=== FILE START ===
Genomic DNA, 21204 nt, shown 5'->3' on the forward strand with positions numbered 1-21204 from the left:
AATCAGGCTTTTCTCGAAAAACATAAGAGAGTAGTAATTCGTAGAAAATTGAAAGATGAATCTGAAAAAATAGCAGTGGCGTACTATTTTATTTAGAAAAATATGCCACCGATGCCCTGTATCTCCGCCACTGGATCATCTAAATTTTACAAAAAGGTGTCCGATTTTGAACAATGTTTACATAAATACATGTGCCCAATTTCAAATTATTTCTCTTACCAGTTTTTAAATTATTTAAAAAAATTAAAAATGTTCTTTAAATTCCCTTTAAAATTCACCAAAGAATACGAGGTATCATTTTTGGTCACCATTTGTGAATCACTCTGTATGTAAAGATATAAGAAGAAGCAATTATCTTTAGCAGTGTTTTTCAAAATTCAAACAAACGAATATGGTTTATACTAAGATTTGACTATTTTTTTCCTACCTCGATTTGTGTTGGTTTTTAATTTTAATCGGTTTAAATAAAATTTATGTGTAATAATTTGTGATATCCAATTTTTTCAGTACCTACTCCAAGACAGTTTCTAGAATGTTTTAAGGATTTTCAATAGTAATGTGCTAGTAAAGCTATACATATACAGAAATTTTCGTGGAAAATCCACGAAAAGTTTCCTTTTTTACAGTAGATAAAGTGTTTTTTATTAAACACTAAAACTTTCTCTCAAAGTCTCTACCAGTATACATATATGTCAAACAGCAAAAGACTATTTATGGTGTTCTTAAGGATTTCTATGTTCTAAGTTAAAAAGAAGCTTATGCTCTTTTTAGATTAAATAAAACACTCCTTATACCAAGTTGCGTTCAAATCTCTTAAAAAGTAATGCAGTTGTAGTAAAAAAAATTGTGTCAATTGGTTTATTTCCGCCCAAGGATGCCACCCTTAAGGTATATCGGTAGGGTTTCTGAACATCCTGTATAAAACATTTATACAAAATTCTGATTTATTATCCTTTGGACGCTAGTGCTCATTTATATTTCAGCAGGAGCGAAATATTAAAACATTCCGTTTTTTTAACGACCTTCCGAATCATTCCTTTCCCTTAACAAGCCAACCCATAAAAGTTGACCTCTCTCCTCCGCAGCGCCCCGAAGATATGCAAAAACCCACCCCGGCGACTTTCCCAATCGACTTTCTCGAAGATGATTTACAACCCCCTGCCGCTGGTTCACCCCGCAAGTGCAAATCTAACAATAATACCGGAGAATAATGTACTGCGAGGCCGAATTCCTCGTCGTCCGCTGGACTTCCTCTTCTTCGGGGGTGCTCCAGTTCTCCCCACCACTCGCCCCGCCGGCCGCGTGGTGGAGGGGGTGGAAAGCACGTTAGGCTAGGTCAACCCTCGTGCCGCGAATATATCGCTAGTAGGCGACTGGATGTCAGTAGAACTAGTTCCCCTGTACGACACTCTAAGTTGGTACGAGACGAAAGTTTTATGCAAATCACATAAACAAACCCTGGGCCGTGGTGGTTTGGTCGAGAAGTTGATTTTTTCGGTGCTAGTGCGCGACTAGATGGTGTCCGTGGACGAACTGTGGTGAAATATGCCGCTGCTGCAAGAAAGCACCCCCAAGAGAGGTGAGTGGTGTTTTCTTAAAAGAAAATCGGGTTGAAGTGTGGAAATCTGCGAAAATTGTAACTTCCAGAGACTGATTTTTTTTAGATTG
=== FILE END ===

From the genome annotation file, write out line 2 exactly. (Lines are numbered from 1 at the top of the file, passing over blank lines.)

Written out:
AATCAGGCTTTTCTCGAAAAACATAAGAGAGTAGTAATTCGTAGAAAATTGAAAGATGAATCTGAAAAAATAGCAGTGGCGTACTATTTTATTTAGAAAAATATGCCACCGATGCCCTGTATCTCCGCCACTGGATCATCTAAATTTTACAAAAAGGTGTCCGATTTTGAACAATGTTTACATAAATACATGTGCCCAATTTCAAATTATTTCTCTTACCAGTTTTTAAATTATTTAAAAAAATTAAAAATGTTCTTTAAATTCCCTTTAAAATTCACCAAAGAATACGAGGTATCATTTTTGGTCACCATTTGTGAATCACTCTGTATGTAAAGATATAAGAAGAAGCAATTATCTTTAGCAGTGTTTTTCAAAATTCAAACAAACGAATATGGTTTATACTAAGATTTGACTATTTTTTTCCTACCTCGATTTGTGTTGGTTTTTAATTTTAATCGGTTTAAATAAAATTTATGTGTAATAATTTGTGATATCCAATTTTTTCAGTACCTACTCCAAGACAGTTTCTAGAATGTTTTAAGGATTTTCAATAGTAATGTGCTAGTAAAGCTATACATATACAGAAATTTTCGTGGAAAATCCACGAAAAGTTTCCTTTTTTACAGTAGATAAAGTGTTTTTTATTAAACACTAAAACTTTCTCTCAAAGTCTCTACCAGTATACATATATGTCAAACAGCAAAAGACTATTTATGGTGTTCTTAAGGATTTCTATGTTCTAAGTTAAAAAGAAGCTTATGCTCTTTTTAGATTAAATAAAACACTCCTTATACCAAGTTGCGTTCAAATCTCTTAAAAAGTAATGCAGTTGTAGTAAAAAAAATTGTGTCAATTGGTTTATTTCCGCCCAAGGATGCCACCCTTAAGGTATATCGGTAGGGTTTCTGAACATCCTGTATAAAACATTTATACAAAATTCTGATTTATTATCCTTTGGACGCTAGTGCTCATTTATATTTCAGCAGGAGCGAAATATTAAAACATTCCGTTTTTTTAACGACCTTCCGAATCATTCCTTTCCCTTAACAAGCCAACCCATAAAAGTTGACCTCTCTCCTCCGCAGCGCCCCGAAGATATGCAAAAACCCACCCCGGCGACTTTCCCAATCGACTTTCTCGAAGATGATTTACAACCCCCTGCCGCTGGTTCACCCCGCAAGTGCAAATCTAACAATAATACCGGAGAATAATGTACTGCGAGGCCGAATTCCTCGTCGTCCGCTGGACTTCCTCTTCTTCGGGGGTGCTCCAGTTCTCCCCACCACTCGCCCCGCCGGCCGCGTGGTGGAGGGGGTGGAAAGCACGTTAGGCTAGGTCAACCCTCGTGCCGCGAATATATCGCTAGTAGGCGACTGGATGTCAGTAGAACTAGTTCCCCTGTACGACACTCTAAGTTGGTACGAGACGAAAGTTTTATGCAAATCACATAAACAAACCCTGGGCCGTGGTGGTTTGGTCGAGAAGTTGATTTTTTCGGTGCTAGTGCGCGACTAGATGGTGTCCGTGGACGAACTGTGGTGAAATATGCCGCTGCTGCAAGAAAGCACCCCCAAGAGAGGTGAGTGGTGTTTTCTTAAAAGAAAATCGGGTTGAAGTGTGGAAATCTGCGAAAATTGTAACTTCCAGAGACTGATTTTTTTTAGATTG